René Girard , Celui par qui le scandale arrive, Ed Fayard/Pluriel, 2011
Through this new play, we continue to examine the questions raised in our earlier projects and explore the role living creatures have in our environment. In our theatrical writing, we work to put life in danger, going to the extremes of humanity and exploring abnormality in order to really drive home how infinitely precarious existence is, how fragile the human condition is. It is as if this act gives us a better understanding of what we are and what drives us. For this project we once again decided to dig down into and dissect the body. In this case, it is about a body that is in danger and evolving in a hostile environment.
Essentially the writing in No one is based on the tension between an individual and a group.
On one hand, our writing is motivated by creating a group that acts unpredictably, including its power and the way it functions. We aim to ascertain the mechanisms in a crowd that lead to the loss of individual responsibility and the identification of a scapegoat. We also examine how the power of a mob mentality can lead to the worst possible outcome: a witch-hunt.
On the other hand, it is important for us to show the aftermath of the witch-hunt. When the violence has abated and the group breaks up, how do its members rationalise their actions? How do they become individuals again and go back to their daily lives?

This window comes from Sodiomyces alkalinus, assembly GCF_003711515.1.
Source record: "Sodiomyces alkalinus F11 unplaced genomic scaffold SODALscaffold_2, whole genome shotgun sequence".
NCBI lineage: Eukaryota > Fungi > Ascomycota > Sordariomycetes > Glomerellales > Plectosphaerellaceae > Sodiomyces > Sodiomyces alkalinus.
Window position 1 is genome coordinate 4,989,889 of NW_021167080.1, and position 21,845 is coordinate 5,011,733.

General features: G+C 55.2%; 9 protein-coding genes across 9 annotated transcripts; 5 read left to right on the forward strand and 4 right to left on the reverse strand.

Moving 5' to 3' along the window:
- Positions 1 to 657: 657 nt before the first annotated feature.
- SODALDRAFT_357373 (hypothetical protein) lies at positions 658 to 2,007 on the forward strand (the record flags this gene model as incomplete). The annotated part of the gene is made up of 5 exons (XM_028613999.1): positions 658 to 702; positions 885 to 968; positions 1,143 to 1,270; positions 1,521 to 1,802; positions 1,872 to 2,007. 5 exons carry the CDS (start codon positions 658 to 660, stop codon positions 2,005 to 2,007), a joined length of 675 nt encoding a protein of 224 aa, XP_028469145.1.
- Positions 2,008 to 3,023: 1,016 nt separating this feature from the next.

We researched dramaturgical literature on the figure of the scapegoat and its consequences, as well as looking into material about how mobs act, their power and their psychology. Soon we found ourselves facing a serious of questions with worrying implications for current affairs which clashed with our own values.
How can something so terrible happen?
What is the source of the frenzied, savage character of the mob?
Aren’t we faced with scapegoats and witch-hunts on a daily basis?
Is there ostracism in the media, in politics, online?
What drives these witch-hunts?
How do I fit in to this?
How would I behave if I was the victim or the perpetrator?
What role do I have in this kind of behaviour?
What kind of conscience can I develop, between my own as an individual and that of the group?
Now we are convinced that we need to learn how to think by ourselves and for ourselves as part of a collective conscience. For us it is crucial that we question our individual responsibilities within groups and that is why we launched our new piece: No one. Our production aims to be a visceral and existential experience designed to keep indifference at bay. We believe that theatre has a responsibility to elicit a human response. “By using powerful aesthetic triggers, theatre confronts the limits of human experience and gives rise to extreme situations which make the audience revisit the founding principles of what it means to be human.”